As good as the Marx Brothers are in A Night at the Opera–and George S. Kaufman and Morrie Ryskind’s strong script is important too–director Wood really brings the whole thing together. The film has its obligatory musical subplot and romantic leads. Wood knows how to balance those elements with the comedy; during long music sequences, he brings in the Brothers for a quick gag. And Opera smartly establishes those romantic leads (played by Kitty Carlisle and Allan Jones) in relation to their sympathies for Harpo and Chico.
Opera also benefits from having one wonderful heinous villain (Walter Woolf King as an obnoxious opera star) and two great doofus ones (Sig Ruman and Robert Emmett O’Connor). King has the biggest part in the film and the briefest comedic sequences. Ruman and O’Connor both have long, elaborate sequences.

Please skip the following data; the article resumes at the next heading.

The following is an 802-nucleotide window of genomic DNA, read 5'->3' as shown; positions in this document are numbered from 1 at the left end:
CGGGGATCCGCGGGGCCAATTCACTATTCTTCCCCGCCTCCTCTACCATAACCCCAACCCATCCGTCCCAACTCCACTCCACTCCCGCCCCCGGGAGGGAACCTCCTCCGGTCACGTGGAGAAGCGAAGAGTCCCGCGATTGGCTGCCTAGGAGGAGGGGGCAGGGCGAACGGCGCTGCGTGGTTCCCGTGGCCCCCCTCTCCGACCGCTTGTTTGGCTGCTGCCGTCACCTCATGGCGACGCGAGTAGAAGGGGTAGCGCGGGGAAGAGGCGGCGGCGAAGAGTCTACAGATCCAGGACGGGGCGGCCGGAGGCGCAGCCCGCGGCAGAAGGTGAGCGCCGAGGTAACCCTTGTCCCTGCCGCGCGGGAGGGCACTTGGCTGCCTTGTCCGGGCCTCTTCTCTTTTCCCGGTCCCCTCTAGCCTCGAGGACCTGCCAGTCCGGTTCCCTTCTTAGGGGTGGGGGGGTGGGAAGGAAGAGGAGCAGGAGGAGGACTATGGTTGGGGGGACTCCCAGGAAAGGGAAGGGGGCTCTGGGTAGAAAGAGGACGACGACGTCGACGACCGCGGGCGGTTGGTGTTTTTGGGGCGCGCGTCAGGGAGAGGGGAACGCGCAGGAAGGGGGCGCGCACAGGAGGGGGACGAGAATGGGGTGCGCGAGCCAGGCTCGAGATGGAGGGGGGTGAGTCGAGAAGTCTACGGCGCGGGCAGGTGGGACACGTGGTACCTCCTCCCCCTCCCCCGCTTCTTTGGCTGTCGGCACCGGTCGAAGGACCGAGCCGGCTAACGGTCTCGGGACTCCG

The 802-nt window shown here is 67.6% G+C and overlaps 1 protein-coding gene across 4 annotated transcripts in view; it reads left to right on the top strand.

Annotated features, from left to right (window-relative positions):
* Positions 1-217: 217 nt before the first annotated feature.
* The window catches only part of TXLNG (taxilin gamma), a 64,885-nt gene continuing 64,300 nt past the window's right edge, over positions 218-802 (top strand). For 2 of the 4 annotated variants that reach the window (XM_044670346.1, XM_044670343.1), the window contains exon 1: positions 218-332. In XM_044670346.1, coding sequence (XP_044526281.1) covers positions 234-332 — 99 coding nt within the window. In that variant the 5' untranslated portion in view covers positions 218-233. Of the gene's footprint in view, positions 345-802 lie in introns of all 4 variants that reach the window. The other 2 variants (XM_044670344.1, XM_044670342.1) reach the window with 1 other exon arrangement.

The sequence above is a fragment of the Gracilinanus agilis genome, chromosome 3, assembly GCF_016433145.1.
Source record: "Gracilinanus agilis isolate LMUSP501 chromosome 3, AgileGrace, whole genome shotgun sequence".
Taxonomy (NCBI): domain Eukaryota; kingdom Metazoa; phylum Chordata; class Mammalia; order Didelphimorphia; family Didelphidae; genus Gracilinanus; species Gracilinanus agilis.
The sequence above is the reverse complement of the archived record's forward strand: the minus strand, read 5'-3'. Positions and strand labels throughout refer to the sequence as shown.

But where Wood’s direction is most impressive is how he and Merritt B. Gerstad shoot the Marx Brothers. While there’s a great moment with Groucho admiring a long Harpo gag, my favorite is how Wood handles Chico and Harpo’s music scene. After a quick, finely staged song from Jones, Chico plays the piano, then Harpo plays the harp. Chico’s sequence is jovial and engaging. Harpo’s is jovial and emotive. It’s gorgeous and Wood gives it as much weight as any comedy sequence. It simultaneously breaks Opera’s reality and deepens the entire film.
The film’s perfectly timed, has some great exasperation from Margaret Dumont, and some wonderful sketches. It’s a marvelous Night.
Directed by Sam Wood; screenplay by George S. Kaufman and Morrie Ryskind, based on a story by James Kevin McGuinness; director of photography, Merritt B. Gerstad; edited by William LeVanway; music by Herbert Stothart; released by Metro-Goldwyn-Mayer.
Starring Groucho Marx (Otis B. Driftwood), Chico Marx (Fiorello), Harpo Marx (Tomasso), Kitty Carlisle (Rosa), Allan Jones (Ricardo), Walter Woolf King (Lassparri), Sig Ruman (Gottlieb), Margaret Dumont (Mrs. Claypool), Edward Keane (Captain) and Robert Emmett O’Connor (Henderson).